The similarity stops here. Mussolini went on to teach, to write and edit newspapers. Stalin plunged into “revolutionary work,” first setting up strikes and rallies, later robbing banks and trains.
August 17, 2015 by AK
Thomas Mann wrote in his essay Bruder Hitler that the German dictator, in his “dreamy arrogance,” did not have the discipline to learn how to ride a horse, drive a car or pilot a plane; the man could not even father a child. (A little below the waist, the last bit.)
Mussolini learned to ride a horse, drive a car, and pilot an airplane; he fathered at least six children. He was a competent fencer and, for a while, an active duelist. He had edited three newspapers before coming to power, one of which he co-founded.
Both dictators were good at oratory; Mann claimed it was the only thing Hitler was good at.
August 9, 2015 by AK
The Russian Investigative Committee, which is supposed to look into all sorts of serious and high-profile crime but is mostly infamous for fabricating dossiers against Alexei Navalny, Nadiya Savchenko, and Bolotnaya Square protesters, has published a book titled The Tragedy of Southwestern Ukraine: A White Book of Crimes. The head of the Committee, Alexander Bastrykin, provided a preface, including this:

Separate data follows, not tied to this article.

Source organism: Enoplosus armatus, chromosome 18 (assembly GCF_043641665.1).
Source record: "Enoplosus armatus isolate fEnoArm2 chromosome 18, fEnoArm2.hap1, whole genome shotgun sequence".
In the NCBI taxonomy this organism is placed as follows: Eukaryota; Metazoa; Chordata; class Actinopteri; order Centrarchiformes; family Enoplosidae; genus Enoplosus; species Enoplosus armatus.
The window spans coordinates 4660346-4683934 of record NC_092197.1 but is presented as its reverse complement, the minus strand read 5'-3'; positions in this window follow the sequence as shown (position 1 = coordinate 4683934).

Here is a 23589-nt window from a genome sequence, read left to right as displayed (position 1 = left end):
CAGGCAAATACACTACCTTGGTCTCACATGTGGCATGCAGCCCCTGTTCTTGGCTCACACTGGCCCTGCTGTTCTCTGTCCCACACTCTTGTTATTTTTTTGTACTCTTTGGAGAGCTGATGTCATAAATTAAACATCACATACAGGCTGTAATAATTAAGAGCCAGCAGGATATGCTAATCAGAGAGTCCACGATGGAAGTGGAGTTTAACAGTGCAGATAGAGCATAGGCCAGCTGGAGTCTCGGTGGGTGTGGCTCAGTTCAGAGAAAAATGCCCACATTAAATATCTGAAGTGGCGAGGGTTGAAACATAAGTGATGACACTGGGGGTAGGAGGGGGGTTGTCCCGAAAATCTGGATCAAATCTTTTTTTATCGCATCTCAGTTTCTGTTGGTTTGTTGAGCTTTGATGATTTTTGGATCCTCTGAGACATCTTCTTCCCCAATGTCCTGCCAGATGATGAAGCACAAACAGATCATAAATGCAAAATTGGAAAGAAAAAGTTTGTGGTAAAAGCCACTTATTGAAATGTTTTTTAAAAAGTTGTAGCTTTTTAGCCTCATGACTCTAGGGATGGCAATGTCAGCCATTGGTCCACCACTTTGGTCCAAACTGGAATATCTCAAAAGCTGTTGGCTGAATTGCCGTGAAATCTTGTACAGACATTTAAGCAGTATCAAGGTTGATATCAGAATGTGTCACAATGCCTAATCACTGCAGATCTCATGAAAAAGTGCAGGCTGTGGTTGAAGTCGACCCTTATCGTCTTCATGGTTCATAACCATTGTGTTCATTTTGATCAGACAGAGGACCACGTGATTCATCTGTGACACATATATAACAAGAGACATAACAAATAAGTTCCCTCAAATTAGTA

The armed conflict in the South-West of Ukraine, unleashed by the political and military leadership of that country, has had monstrous consequences: entire residential communities have been destroyed; infrastructure and essential services have been razed; there have been enormous casualties among civilians; there is a never-ending outflow of refugees, forced to leave the areas of military conflict…
The Investigative Committee of the Russian Federation has no right to stay away from these tragic events and believes its duty is to scrupulously record all crimes committed by nationalism battalions and the Armed Forces of Ukraine, all evidence of human rights violations in Ukraine, including the violation of the most important right, the right to life.
It’s bog standard Russian propaganda but with a special glitch: the picture on the cover is not a genuine panorama of war-torn Donetsk but a Photoshopped stock photo of the city taken in better times. The picture was exposed as a fake as early as in May 2014.
It’s not that the new pamphlet is going to stand out against a backdrop of its peers. Try stopping by the politics and history section in any of the few major bookstores in Moscow, and I guarantee you it will be packed with brightly colored tomes unmistakably and unapologetically full of revisionist garbage and paranoid lies.